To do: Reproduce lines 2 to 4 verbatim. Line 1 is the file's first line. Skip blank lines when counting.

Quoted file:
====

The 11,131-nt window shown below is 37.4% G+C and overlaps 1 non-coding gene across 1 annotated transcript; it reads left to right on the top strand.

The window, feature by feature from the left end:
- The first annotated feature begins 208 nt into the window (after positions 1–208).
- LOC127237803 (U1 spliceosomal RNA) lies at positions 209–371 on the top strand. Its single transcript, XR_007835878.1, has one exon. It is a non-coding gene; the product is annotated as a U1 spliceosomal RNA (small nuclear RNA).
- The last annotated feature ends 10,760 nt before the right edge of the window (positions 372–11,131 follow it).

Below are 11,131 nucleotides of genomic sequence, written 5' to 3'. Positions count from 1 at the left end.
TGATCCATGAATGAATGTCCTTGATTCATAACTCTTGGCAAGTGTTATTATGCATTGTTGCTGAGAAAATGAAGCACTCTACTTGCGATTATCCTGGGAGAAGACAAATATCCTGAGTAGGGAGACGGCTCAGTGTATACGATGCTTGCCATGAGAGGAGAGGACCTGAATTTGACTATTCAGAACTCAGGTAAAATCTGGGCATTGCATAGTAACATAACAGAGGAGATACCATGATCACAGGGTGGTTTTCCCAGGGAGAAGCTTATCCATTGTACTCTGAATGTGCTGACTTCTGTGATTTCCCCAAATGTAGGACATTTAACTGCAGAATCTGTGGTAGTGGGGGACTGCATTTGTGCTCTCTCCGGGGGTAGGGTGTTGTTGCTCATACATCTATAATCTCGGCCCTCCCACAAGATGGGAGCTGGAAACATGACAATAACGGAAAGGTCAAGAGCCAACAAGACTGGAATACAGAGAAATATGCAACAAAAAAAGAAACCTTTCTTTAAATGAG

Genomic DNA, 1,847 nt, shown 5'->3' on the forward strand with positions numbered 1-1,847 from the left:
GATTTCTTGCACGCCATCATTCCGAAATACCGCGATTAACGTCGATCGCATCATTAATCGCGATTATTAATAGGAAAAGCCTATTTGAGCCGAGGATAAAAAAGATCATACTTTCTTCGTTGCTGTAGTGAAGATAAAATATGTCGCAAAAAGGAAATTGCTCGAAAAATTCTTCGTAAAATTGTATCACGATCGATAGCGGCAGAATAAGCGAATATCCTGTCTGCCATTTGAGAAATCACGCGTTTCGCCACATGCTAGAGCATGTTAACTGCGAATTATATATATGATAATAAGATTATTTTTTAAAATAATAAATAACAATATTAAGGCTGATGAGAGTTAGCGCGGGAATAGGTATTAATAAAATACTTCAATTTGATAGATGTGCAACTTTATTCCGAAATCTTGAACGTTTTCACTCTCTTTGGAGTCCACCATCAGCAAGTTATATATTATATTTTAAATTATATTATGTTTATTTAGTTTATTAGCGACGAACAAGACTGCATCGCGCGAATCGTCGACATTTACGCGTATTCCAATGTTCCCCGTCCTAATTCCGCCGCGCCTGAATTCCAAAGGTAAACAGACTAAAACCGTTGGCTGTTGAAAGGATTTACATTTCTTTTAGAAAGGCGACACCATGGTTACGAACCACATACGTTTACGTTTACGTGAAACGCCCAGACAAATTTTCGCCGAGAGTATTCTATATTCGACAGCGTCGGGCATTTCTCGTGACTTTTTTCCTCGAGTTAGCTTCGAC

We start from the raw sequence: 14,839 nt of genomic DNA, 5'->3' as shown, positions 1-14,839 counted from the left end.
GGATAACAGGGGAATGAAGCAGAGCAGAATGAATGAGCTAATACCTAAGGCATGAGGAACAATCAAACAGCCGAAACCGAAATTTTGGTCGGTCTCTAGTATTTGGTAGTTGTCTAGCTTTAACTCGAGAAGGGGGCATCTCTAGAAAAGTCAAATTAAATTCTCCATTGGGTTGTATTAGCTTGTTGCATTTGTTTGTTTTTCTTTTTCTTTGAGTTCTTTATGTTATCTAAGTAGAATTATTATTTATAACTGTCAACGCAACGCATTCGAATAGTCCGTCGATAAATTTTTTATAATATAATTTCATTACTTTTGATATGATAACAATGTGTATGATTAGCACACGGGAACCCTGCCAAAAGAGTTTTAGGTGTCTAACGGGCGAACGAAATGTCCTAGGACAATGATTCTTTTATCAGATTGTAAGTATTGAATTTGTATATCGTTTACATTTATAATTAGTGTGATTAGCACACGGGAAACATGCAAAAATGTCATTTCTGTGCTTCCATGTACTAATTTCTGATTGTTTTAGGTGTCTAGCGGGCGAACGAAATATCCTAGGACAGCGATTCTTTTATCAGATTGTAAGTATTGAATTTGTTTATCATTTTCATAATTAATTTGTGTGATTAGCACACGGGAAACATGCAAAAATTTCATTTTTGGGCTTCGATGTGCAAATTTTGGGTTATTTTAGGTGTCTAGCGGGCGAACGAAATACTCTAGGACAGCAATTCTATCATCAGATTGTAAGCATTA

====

The window, feature by feature from the left end:
- The first annotated feature begins 208 nt into the window (after positions 1–208).
- LOC127237803 (U1 spliceosomal RNA) lies at positions 209–371 on the top strand. Its single transcript, XR_007835878.1, has one exon. It is a non-coding gene; the product is annotated as a U1 spliceosomal RNA (small nuclear RNA).